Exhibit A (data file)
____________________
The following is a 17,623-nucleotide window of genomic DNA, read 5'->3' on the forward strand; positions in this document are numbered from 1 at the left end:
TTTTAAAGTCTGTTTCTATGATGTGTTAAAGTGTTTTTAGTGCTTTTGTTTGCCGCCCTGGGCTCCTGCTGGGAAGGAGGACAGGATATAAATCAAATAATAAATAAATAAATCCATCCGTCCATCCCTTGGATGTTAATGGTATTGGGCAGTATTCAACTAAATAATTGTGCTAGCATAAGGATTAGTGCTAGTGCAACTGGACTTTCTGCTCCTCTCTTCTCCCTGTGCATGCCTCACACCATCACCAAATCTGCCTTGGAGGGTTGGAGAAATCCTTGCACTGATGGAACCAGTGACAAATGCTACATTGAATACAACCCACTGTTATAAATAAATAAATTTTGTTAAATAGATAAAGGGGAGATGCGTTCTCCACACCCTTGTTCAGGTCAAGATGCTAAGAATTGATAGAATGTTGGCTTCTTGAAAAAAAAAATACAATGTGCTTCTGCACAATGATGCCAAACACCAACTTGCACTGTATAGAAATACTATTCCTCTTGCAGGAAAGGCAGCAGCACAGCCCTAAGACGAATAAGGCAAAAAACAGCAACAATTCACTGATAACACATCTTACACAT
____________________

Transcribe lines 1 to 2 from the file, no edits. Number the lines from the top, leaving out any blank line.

The following is a 17,623-nucleotide window of genomic DNA, read 5'->3' on the forward strand; positions in this document are numbered from 1 at the left end:
TTTTAAAGTCTGTTTCTATGATGTGTTAAAGTGTTTTTAGTGCTTTTGTTTGCCGCCCTGGGCTCCTGCTGGGAAGGAGGACAGGATATAAATCAAATAATAAATAAATAAATCCATCCGTCCATCCCTTGGATGTTAATGGTATTGGGCAGTATTCAACTAAATAATTGTGCTAGCATAAGGATTAGTGCTAGTGCAACTGGACTTTCTGCTCCTCTCTTCTCCCTGTGCATGCCTCACACCATCACCAAATCTGCCTTGGAGGGTTGGAGAAATCCTTGCACTGATGGAACCAGTGACAAATGCTACATTGAATACAACCCACTGTTATAAATAAATAAATTTTGTTAAATAGATAAAGGGGAGATGCGTTCTCCACACCCTTGTTCAGGTCAAGATGCTAAGAATTGATAGAATGTTGGCTTCTTGAAAAAAAAAATACAATGTGCTTCTGCACAATGATGCCAAACACCAACTTGCACTGTATAGAAATACTATTCCTCTTGCAGGAAAGGCAGCAGCACAGCCCTAAGACGAATAAGGCAAAAAACAGCAACAATTCACTGATAACACATCTTACACAT